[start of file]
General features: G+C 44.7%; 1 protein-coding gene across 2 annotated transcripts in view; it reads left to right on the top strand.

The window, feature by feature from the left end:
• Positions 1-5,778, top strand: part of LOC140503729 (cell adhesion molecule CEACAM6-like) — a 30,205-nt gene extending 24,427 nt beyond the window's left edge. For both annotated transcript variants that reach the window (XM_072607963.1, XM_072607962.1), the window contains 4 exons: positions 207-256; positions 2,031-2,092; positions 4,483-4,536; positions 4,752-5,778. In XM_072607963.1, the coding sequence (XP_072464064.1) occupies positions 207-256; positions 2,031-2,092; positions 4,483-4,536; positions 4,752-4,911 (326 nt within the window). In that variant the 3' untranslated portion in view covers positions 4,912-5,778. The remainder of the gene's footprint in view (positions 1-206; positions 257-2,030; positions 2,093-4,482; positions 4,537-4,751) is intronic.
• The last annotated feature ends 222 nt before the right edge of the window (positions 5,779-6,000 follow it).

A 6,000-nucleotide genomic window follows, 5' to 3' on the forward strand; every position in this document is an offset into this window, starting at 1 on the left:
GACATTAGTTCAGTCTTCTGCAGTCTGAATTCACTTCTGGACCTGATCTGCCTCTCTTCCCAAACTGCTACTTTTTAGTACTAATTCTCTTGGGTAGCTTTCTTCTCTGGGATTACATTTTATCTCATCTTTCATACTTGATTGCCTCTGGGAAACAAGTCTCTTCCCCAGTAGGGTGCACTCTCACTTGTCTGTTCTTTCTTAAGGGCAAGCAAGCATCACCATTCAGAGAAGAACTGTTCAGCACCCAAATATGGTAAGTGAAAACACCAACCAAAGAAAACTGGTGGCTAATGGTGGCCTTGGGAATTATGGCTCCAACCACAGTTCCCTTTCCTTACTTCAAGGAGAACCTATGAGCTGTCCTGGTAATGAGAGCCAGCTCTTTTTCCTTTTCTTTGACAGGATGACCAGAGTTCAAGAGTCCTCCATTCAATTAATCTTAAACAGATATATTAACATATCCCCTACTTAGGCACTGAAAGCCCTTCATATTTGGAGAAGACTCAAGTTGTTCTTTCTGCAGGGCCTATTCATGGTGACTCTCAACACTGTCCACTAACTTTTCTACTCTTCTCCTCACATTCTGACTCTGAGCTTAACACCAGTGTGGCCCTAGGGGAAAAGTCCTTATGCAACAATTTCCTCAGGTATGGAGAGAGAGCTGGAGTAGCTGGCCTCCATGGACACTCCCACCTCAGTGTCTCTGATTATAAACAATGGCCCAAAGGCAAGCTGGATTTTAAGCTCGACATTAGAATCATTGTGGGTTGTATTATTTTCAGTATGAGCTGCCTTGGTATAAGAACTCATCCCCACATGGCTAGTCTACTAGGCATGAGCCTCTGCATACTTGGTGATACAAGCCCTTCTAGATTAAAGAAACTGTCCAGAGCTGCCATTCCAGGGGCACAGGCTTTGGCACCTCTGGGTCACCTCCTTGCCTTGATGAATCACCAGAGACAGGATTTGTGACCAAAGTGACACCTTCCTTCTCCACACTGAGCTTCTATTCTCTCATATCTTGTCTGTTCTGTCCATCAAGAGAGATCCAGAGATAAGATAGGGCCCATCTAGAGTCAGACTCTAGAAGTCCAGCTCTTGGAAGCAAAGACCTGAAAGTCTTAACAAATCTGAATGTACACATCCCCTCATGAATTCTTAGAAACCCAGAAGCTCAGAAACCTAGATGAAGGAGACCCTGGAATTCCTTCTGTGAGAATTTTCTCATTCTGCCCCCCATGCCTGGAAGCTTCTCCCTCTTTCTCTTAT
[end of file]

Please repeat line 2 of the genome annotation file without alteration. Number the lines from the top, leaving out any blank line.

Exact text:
The window, feature by feature from the left end: